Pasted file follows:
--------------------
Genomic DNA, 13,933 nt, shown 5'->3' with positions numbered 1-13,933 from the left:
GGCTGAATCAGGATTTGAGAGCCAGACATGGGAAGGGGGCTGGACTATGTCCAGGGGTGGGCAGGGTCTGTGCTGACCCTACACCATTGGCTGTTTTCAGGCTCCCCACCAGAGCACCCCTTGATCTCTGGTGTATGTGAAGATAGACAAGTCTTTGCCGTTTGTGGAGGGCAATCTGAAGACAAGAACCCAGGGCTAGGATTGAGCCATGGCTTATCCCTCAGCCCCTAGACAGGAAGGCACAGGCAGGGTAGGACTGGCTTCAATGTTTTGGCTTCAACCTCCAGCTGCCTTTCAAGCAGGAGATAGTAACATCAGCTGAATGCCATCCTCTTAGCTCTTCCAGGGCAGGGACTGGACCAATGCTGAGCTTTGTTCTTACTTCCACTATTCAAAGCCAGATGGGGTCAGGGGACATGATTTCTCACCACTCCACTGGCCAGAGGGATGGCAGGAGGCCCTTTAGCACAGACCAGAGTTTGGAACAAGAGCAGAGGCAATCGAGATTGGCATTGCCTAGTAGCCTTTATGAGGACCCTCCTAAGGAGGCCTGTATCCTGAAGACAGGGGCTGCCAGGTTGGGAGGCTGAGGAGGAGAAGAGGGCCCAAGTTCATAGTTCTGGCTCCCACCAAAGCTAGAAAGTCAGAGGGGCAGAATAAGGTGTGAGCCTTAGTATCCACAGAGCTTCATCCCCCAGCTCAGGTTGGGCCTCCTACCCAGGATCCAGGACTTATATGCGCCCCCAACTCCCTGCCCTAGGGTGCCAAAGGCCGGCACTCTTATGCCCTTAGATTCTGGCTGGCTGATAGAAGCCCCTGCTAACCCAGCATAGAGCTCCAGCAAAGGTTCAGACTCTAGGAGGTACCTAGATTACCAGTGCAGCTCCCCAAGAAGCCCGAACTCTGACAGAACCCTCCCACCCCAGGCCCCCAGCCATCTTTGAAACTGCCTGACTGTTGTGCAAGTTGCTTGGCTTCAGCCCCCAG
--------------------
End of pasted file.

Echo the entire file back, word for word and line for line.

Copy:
Genomic DNA, 13,933 nt, shown 5'->3' with positions numbered 1-13,933 from the left:
GGCTGAATCAGGATTTGAGAGCCAGACATGGGAAGGGGGCTGGACTATGTCCAGGGGTGGGCAGGGTCTGTGCTGACCCTACACCATTGGCTGTTTTCAGGCTCCCCACCAGAGCACCCCTTGATCTCTGGTGTATGTGAAGATAGACAAGTCTTTGCCGTTTGTGGAGGGCAATCTGAAGACAAGAACCCAGGGCTAGGATTGAGCCATGGCTTATCCCTCAGCCCCTAGACAGGAAGGCACAGGCAGGGTAGGACTGGCTTCAATGTTTTGGCTTCAACCTCCAGCTGCCTTTCAAGCAGGAGATAGTAACATCAGCTGAATGCCATCCTCTTAGCTCTTCCAGGGCAGGGACTGGACCAATGCTGAGCTTTGTTCTTACTTCCACTATTCAAAGCCAGATGGGGTCAGGGGACATGATTTCTCACCACTCCACTGGCCAGAGGGATGGCAGGAGGCCCTTTAGCACAGACCAGAGTTTGGAACAAGAGCAGAGGCAATCGAGATTGGCATTGCCTAGTAGCCTTTATGAGGACCCTCCTAAGGAGGCCTGTATCCTGAAGACAGGGGCTGCCAGGTTGGGAGGCTGAGGAGGAGAAGAGGGCCCAAGTTCATAGTTCTGGCTCCCACCAAAGCTAGAAAGTCAGAGGGGCAGAATAAGGTGTGAGCCTTAGTATCCACAGAGCTTCATCCCCCAGCTCAGGTTGGGCCTCCTACCCAGGATCCAGGACTTATATGCGCCCCCAACTCCCTGCCCTAGGGTGCCAAAGGCCGGCACTCTTATGCCCTTAGATTCTGGCTGGCTGATAGAAGCCCCTGCTAACCCAGCATAGAGCTCCAGCAAAGGTTCAGACTCTAGGAGGTACCTAGATTACCAGTGCAGCTCCCCAAGAAGCCCGAACTCTGACAGAACCCTCCCACCCCAGGCCCCCAGCCATCTTTGAAACTGCCTGACTGTTGTGCAAGTTGCTTGGCTTCAGCCCCCAG